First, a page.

Sun, sand and sailing on ‘one happy island’

Aruba has become an ‘in’ destination for travelers who love nothing more than beautiful hotels, wonderful beaches and good weather year-round – with some Jewish life to boot.

DAVID CYBUL, the Aruba Jewish community leader, in front of the Anne Frank memorial. (photo credit: BEN G. FRANK)
DAVID CYBUL, the Aruba Jewish community leader, in front of the Anne Frank memorial.
(photo credit: BEN G. FRANK)
It’s not often that one’s cruise ship can safely pull in right smack up against a dock that’s situated alongside the main street of a city.
But that’s what happened on a recent Caribbean cruise when our ship, the Crown Princess, actually dropped us off onto the doorstep of L.G. Smith Boulevard, a broad street on the small Caribbean island of Aruba, replete with Royal Plaza and Renaissance malls, as well as stores displaying Bulgari and Jaeger LeCoultre watches. No tender boats from our cruise ship for these passengers.
No buses to downtown after reaching land. No long walk for travelers. Only a five-to-10 minute stroll to hit the shops, including Little Switzerland and Diamonds International.
While one doesn’t specifically come to Aruba for shopping, it’s readily available and for those who love this pastime, downtown Oranjestad, the capital, remains a magnet. Aruba just happens to be the most visited island in the Dutch Caribbean.
If ever there was an island, for “sun, sand and sailing,” it’s this small Caribbean isle – about 31 kilometers from Venezuela and 68 kilometers west of Curacao – which has become an “in” destination for travelers who love nothing more than beautiful hotels, wonderful beaches and pretty good weather throughout the year. Actually, it is said that the island averages 28 sunny degrees year round. Wellgroomed tennis courts and golf courses dot the island, whose population is a little more than 100,000.
And if that doesn’t entice you, the underwater sports are outstanding, such as windsurfing, kayaking, kite surfing, tubing, parasailing, water skiing, sailing snorkeling, scuba, swimming and fishing. Indeed, the first words I heard on a recent visit to the island were, “Get your head beneath the sea,” voiced to me by an Aruba travel expert.
Realistically, the center of Aruban tourism remains its legendary Palm Beach, which stretches for seven glorious miles full of sun umbrellas and deck chairs, surrounded by famous hotels such as Aruba Marriott Resort and Stellaris Casino, Hyatt Regency Aruba, Aruba Beach Resort & Casino and The Westin Resort & Casino. In addition to Palm Beach, the island’s “Turquoise Coast,” which runs along Aruba’s western and southern beaches, is called home to the quieter Eagle Beach, located further away from the hotel zone.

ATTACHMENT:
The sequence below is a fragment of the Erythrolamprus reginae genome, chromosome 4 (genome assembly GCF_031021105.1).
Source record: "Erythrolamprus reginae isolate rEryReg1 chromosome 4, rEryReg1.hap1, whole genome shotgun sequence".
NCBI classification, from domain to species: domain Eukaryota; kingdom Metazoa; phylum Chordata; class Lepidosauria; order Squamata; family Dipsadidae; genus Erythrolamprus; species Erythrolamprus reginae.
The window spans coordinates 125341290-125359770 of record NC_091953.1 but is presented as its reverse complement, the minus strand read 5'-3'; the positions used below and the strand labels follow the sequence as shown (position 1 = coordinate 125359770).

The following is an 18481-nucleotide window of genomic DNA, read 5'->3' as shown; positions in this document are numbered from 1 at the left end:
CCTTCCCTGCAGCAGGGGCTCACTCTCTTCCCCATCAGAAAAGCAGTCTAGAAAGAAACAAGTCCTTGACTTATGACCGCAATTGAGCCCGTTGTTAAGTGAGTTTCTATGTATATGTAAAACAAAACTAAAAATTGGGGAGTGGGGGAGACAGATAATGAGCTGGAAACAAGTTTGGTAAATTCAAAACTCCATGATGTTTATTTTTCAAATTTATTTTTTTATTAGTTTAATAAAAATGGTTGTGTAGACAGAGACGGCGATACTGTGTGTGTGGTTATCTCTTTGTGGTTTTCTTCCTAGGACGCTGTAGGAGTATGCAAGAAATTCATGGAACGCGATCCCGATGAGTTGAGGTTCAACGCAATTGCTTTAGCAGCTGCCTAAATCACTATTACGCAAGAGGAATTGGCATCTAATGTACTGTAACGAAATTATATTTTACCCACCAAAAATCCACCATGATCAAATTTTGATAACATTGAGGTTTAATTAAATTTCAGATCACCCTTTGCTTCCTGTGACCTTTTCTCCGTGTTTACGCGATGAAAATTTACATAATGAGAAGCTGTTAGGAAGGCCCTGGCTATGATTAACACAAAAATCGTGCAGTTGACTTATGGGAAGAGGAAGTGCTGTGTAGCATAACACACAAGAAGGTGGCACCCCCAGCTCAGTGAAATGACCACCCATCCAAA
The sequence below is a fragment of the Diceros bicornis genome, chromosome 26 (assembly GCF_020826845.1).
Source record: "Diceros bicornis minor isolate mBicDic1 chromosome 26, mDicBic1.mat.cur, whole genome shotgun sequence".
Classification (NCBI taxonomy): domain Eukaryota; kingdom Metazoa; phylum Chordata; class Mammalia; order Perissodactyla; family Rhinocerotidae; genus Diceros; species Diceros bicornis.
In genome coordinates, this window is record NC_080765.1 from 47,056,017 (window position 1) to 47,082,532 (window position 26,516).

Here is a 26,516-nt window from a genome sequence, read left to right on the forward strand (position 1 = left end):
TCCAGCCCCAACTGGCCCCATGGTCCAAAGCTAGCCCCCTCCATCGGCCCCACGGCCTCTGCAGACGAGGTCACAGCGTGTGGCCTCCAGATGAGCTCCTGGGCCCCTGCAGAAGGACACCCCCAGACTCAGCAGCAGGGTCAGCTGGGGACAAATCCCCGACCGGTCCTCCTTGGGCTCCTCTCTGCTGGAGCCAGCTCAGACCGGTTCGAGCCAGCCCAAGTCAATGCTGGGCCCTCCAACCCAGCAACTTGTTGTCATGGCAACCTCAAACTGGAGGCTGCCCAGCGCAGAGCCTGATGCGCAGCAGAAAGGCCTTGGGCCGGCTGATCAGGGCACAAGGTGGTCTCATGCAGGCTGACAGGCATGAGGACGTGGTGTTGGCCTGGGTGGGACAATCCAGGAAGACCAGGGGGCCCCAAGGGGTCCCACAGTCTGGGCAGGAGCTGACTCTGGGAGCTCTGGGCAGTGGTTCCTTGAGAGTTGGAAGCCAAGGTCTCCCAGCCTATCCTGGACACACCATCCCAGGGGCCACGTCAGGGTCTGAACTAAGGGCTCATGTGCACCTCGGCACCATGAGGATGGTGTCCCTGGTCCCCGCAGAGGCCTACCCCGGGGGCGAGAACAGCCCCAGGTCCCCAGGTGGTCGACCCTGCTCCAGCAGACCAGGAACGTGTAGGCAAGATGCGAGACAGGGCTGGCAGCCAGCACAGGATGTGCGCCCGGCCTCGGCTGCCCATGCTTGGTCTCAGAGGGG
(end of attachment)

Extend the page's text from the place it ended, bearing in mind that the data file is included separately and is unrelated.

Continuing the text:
I’d advise tourists to skip the “City Tour” – not much to see, though I must say our assigned bus carried us up to the north coast where we explored one of Aruba’s most popular sights, the sea-worn “Natural Bridge” that collapsed in 2005 and the still-intact “Baby Natural Bridge,” an arch carved out of rock and coral.
Oh yes, one can also tour an ostrich farm to see those amazing creatures.
Walk the streets and beaches of Aruba and you hear Dutch as well as Papiamento, the Creole language.
More than half the population is of Indian stock, the rest being of Dutch, Spanish and mestizo origin.
Discovered by Alonzo de Ojeda in 1499, the island of Aruba was claimed by Spain but not settled.
The Dutch took over the island in 1634, but did not really populate it with Europeans for about 200 years.
From 1828, Aruba was a member of the Dutch West Indies and from 1845, part of the Netherlands Antilles from which on December 29, 1954, it achieved self-government.
Today, Aruba is an autonomous part of the Kingdom of the Netherlands.